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In mathematics, a quadric or quadric surface (quadric hypersurface in higher dimensions), is a generalization of conic sections (ellipses, parabolas, and hyperbolas). It is a hypersurface (of dimension D) in a (D + 1)-dimensional space, and it is defined as the zero set of an irreducible polynomial of degree two in D + 1 variables (D = 1 in the case of conic sections). When the defining polynomial is not absolutely irreducible, the zero set is generally not considered a quadric, although it is often called a degenerate quadric or a reducible quadric.

In coordinates x1, x2, ..., xD+1, the general quadric is thus defined by the algebraic equation[1]

which may be compactly written in vector and matrix notation as:

where x = (x1, x2, ..., xD+1) is a row vector, xT is the transpose of x (a column vector), Q is a (D + 1) × (D + 1) matrix and P is a (D + 1)-dimensional row vector and R a scalar constant. The values Q, P and R are often taken to be over real numbers or complex numbers, but a quadric may be defined over any field.

A quadric is an affine algebraic variety, or, if it is reducible, an affine algebraic set. Quadrics may also be defined in projective spaces; see § Projective geometry, below.

Euclidean plane[edit]

Quadrics in the Euclidean plane are those of dimension D = 1, which is to say that they are plane curves. In this case, one talks of conic sections, or conics.

Circle (e = 0), ellipse (e = 0.5), parabola (e = 1), and hyperbola (e = 2) with fixed focus F and directrix.

Euclidean space[edit]

In three-dimensional Euclidean space, quadrics have dimension D = 2, and are known as quadric surfaces. They are classified and named by their orbits under affine transformations. More precisely, if an affine transformation maps a quadric onto another one, they belong to the same class, and share the same name and many properties.

The principal axis theorem shows that for any (possibly reducible) quadric, a suitable Euclidean transformation or a change of Cartesian coordinates allows putting the quadratic equation of the quadric into one of the following normal forms:

where the are either 1, –1 or 0, except which takes only the value 0 or 1.

Each of these 17 normal forms[2][3] corresponds to a single orbit under affine transformations. In three cases there are no real points: (imaginary ellipsoid), (imaginary elliptic cylinder), and (pair of complex conjugate parallel planes, a reducible quadric). In one case, the imaginary cone, there is a single point (). If one has a line (in fact two complex conjugate intersecting planes). For one has two intersecting planes (reducible quadric). For one has a double plane. For one has two parallel planes (reducible quadric).

Thus, among the 17 normal forms, there are nine true quadrics: a cone, three cylinders (often called degenerate quadrics) and five non-degenerate quadrics (ellipsoid, paraboloids and hyperboloids), which are detailed in the following tables. The eight remaining quadrics are the imaginary ellipsoid (no real point), the imaginary cylinder (no real point), the imaginary cone (a single real point), and the reducible quadrics, which are decomposed in two planes; there are five such decomposed quadrics, depending whether the planes are distinct or not, parallel or not, real or complex conjugate.

Non-degenerate real quadric surfaces
    Ellipsoid Ellipsoid Quadric.png
    Elliptic paraboloid Paraboloid Quadric.Png
    Hyperbolic paraboloid Hyperbolic Paraboloid Quadric.png
   Elliptic hyperboloid of one sheet Hyperboloid Of One Sheet Quadric.png
   Elliptic hyperboloid of two sheets Hyperboloid Of Two Sheets Quadric.png
Degenerate real quadric surfaces
    Elliptic cone Elliptical Cone Quadric.Png
    Elliptic cylinder Elliptic Cylinder Quadric.png
    Hyperbolic cylinder Hyperbolic Cylinder Quadric.png
    Parabolic cylinder Parabolic Cylinder Quadric.png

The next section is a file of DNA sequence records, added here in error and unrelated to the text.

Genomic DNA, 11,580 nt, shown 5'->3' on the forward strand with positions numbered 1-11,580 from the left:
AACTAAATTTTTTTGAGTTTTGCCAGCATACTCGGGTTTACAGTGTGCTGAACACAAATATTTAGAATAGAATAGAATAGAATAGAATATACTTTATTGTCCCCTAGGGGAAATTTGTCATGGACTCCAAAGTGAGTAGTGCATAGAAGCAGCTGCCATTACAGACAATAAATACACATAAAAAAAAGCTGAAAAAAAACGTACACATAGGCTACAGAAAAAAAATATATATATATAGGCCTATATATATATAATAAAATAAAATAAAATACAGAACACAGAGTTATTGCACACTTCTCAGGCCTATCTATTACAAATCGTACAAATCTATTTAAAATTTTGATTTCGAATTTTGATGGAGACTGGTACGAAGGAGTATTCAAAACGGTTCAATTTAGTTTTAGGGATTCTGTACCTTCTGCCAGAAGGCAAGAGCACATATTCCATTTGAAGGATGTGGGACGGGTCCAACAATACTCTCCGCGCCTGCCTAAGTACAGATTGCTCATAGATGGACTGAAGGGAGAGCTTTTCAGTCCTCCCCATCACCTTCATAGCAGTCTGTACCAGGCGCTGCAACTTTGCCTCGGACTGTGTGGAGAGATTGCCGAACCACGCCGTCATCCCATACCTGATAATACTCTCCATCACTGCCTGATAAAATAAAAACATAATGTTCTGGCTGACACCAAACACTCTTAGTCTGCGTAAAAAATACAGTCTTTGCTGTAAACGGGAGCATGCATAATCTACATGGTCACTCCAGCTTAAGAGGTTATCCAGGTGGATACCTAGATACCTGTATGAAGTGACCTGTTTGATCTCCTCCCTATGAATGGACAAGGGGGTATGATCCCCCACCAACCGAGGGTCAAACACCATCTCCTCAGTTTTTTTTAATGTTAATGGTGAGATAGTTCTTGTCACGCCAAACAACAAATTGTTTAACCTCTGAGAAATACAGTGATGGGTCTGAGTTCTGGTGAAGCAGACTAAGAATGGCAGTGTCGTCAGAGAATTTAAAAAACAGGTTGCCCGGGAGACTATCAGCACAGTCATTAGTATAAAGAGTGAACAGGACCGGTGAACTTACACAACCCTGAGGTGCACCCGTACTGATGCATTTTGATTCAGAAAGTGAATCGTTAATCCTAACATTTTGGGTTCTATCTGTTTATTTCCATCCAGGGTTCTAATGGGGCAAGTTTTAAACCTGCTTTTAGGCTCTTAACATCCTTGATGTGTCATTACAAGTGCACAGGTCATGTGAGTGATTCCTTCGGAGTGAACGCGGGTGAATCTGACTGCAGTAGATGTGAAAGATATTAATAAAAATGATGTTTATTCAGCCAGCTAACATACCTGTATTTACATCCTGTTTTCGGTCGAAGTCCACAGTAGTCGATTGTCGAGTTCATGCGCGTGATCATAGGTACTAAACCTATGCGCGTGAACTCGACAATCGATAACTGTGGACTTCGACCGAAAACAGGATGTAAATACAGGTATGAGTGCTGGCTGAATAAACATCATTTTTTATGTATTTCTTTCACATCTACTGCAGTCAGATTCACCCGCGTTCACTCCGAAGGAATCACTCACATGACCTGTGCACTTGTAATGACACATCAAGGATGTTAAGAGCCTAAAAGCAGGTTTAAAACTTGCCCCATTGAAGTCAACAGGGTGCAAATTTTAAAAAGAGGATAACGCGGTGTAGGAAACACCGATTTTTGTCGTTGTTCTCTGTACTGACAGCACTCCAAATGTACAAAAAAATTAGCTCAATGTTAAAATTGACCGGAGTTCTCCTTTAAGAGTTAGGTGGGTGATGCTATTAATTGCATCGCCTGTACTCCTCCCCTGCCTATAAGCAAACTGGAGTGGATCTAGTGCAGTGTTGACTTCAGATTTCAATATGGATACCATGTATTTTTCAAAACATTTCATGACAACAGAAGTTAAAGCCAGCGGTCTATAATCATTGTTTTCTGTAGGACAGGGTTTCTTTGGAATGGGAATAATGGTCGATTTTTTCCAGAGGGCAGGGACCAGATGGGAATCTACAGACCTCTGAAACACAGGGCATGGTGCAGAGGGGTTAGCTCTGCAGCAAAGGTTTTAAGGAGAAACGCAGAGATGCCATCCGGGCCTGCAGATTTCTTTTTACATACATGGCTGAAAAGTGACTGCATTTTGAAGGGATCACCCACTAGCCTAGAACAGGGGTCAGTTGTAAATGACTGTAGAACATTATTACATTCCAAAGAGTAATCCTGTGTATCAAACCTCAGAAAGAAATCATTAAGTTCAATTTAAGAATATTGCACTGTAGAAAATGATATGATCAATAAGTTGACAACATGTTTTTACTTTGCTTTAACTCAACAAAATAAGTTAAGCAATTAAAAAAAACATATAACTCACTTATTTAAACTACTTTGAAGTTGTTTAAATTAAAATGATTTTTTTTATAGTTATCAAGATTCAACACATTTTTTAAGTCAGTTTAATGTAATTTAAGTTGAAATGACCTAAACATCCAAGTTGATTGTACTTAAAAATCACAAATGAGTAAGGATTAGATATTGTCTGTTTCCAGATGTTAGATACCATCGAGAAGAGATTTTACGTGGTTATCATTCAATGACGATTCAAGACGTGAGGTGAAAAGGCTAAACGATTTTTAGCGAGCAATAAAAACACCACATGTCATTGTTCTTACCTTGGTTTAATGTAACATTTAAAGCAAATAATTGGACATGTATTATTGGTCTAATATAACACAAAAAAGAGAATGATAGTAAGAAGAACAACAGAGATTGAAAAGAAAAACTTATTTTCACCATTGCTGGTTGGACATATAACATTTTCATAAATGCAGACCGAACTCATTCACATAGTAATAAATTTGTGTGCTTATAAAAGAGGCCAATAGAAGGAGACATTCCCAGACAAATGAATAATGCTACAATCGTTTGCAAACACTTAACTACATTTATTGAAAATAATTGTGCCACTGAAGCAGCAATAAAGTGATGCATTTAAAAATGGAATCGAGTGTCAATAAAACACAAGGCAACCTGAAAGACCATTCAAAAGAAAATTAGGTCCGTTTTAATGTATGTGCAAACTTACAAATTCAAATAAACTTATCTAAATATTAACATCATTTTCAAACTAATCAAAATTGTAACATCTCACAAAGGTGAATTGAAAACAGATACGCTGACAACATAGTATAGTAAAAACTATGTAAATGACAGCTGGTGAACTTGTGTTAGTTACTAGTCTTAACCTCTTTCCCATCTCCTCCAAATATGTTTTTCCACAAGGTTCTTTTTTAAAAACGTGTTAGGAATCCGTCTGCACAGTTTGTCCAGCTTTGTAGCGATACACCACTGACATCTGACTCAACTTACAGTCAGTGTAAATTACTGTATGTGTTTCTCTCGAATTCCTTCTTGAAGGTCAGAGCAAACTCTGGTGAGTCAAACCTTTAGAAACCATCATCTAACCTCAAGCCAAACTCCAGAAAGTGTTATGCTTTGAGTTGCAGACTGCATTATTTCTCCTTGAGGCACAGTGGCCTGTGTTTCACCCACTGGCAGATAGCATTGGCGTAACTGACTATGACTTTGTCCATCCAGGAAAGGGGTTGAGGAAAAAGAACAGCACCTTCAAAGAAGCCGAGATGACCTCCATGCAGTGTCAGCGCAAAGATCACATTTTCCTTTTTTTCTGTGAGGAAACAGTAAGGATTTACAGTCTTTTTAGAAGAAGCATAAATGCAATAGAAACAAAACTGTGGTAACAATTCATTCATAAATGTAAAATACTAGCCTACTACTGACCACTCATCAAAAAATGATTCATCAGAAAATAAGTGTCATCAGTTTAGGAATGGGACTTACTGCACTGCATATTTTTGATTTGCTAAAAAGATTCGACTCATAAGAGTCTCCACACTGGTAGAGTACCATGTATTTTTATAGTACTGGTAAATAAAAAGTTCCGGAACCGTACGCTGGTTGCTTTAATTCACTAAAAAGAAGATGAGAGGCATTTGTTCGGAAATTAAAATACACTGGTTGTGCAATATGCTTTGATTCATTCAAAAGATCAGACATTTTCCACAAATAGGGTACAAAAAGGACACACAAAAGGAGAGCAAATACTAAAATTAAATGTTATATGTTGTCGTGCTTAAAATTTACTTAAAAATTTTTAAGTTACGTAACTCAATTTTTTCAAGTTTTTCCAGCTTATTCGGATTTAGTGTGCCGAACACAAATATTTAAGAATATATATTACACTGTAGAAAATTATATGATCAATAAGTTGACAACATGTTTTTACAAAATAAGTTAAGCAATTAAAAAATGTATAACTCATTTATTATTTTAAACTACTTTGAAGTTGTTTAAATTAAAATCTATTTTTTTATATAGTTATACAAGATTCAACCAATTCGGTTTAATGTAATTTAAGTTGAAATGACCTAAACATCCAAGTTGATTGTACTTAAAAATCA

When two or more of the parameters of the canonical equation are equal, one gets a quadric of revolution, which remains invariant when rotated around an axis (or infinitely many axes, in the case of the sphere).

Quadrics of revolution
    Oblate and prolate spheroids (special cases of ellipsoid) Oblate Spheroid Quadric.pngProlate Spheroid Quadric.png
    Sphere (special case of spheroid) Sphere Quadric.png
    Circular paraboloid (special case of elliptic paraboloid) Circular Paraboloid Quadric.png
   Circular hyperboloid of one sheet (special case of elliptic hyperboloid of one sheet) Circular Hyperboloid Of One Sheet Quadric.png
   Circular hyperboloid of two sheets (special case of elliptic hyperboloid of two sheets) Circular Hyperboloid of Two Sheets Quadric.png
    Circular cone (special case of cone) Circular Cone Quadric.png
    Circular cylinder (special case of elliptic cylinder) Circular Cylinder Quadric.png

Definition and basic properties[edit]

A quadric is the set of zeros of a polynomial of degree two. When not specified otherwise, the polynomial is supposed to have real coefficients, and the zeros are points in a Euclidean space. However, most properties remain true when the coefficients belong to any field and the points belong in an affine space. As usually in algebraic geometry, it is often useful to consider points over an algebraically closed field containing the polynomial coefficients, generally the complex numbers, when the coefficients are real.

This define affine quadrics. Many properties becomes easier to state (and to prove) by extending the quadric to the projective space by projective completion consisting of adding points at infinity. Technically, if

is a polynomial of degree two that defines an affine quadric, then its projective completion is defined by homogenizing p into

(this is a polynomial, because the degree of p is two). The points of the projective completion are the points of the projective space whose projective coordinates are zeros of P.


A quadric in an affine space of dimension n is the set of zeros of a polynomial of degree 2, that is the set of the points whose coordinates satisfy an equation

where the polynomial p has the form

where if the characteristic of the field of the coefficients is not two and otherwise.

If A is the (n + 1)×(n + 1) matrix that has the as entries, and

then the equation may be shortened in the matrix equation

The equation of the projective completion of this quadric is



These equations define a quartic as an algebraic hypersurface of dimension n – 1 and degree two in a space of dimension n.

Normal form of projective quadrics[edit]